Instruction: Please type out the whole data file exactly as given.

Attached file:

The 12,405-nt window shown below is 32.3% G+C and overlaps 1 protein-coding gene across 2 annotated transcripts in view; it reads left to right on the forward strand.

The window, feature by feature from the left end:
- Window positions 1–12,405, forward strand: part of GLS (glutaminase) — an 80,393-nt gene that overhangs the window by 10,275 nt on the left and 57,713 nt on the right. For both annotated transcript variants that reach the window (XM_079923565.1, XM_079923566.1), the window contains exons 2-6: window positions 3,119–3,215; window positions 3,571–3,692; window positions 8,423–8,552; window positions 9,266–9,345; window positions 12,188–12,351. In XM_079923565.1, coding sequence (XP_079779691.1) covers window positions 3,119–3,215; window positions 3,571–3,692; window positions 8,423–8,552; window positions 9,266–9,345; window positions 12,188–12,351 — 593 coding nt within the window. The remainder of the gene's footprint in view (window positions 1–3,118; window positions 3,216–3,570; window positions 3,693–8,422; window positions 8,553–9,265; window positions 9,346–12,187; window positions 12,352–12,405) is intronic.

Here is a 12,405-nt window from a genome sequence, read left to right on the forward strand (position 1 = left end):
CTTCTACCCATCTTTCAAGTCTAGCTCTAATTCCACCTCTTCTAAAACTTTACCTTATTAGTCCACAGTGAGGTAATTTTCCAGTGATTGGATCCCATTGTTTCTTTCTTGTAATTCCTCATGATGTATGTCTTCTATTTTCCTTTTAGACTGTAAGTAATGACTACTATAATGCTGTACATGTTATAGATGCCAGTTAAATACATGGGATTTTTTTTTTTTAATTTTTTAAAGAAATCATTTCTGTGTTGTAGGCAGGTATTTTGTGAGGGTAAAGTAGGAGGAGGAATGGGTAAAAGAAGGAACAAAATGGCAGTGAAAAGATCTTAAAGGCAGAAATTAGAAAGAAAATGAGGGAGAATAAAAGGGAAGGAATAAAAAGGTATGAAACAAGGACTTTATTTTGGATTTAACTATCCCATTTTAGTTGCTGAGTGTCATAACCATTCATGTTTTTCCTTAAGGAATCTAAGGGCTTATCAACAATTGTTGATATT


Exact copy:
The 12,405-nt window shown below is 32.3% G+C and overlaps 1 protein-coding gene across 2 annotated transcripts in view; it reads left to right on the forward strand.

The window, feature by feature from the left end:
- Window positions 1–12,405, forward strand: part of GLS (glutaminase) — an 80,393-nt gene that overhangs the window by 10,275 nt on the left and 57,713 nt on the right. For both annotated transcript variants that reach the window (XM_079923565.1, XM_079923566.1), the window contains exons 2-6: window positions 3,119–3,215; window positions 3,571–3,692; window positions 8,423–8,552; window positions 9,266–9,345; window positions 12,188–12,351. In XM_079923565.1, coding sequence (XP_079779691.1) covers window positions 3,119–3,215; window positions 3,571–3,692; window positions 8,423–8,552; window positions 9,266–9,345; window positions 12,188–12,351 — 593 coding nt within the window. The remainder of the gene's footprint in view (window positions 1–3,118; window positions 3,216–3,570; window positions 3,693–8,422; window positions 8,553–9,265; window positions 9,346–12,187; window positions 12,352–12,405) is intronic.

Here is a 12,405-nt window from a genome sequence, read left to right on the forward strand (position 1 = left end):
CTTCTACCCATCTTTCAAGTCTAGCTCTAATTCCACCTCTTCTAAAACTTTACCTTATTAGTCCACAGTGAGGTAATTTTCCAGTGATTGGATCCCATTGTTTCTTTCTTGTAATTCCTCATGATGTATGTCTTCTATTTTCCTTTTAGACTGTAAGTAATGACTACTATAATGCTGTACATGTTATAGATGCCAGTTAAATACATGGGATTTTTTTTTTTTAATTTTTTAAAGAAATCATTTCTGTGTTGTAGGCAGGTATTTTGTGAGGGTAAAGTAGGAGGAGGAATGGGTAAAAGAAGGAACAAAATGGCAGTGAAAAGATCTTAAAGGCAGAAATTAGAAAGAAAATGAGGGAGAATAAAAGGGAAGGAATAAAAAGGTATGAAACAAGGACTTTATTTTGGATTTAACTATCCCATTTTAGTTGCTGAGTGTCATAACCATTCATGTTTTTCCTTAAGGAATCTAAGGGCTTATCAACAATTGTTGATATT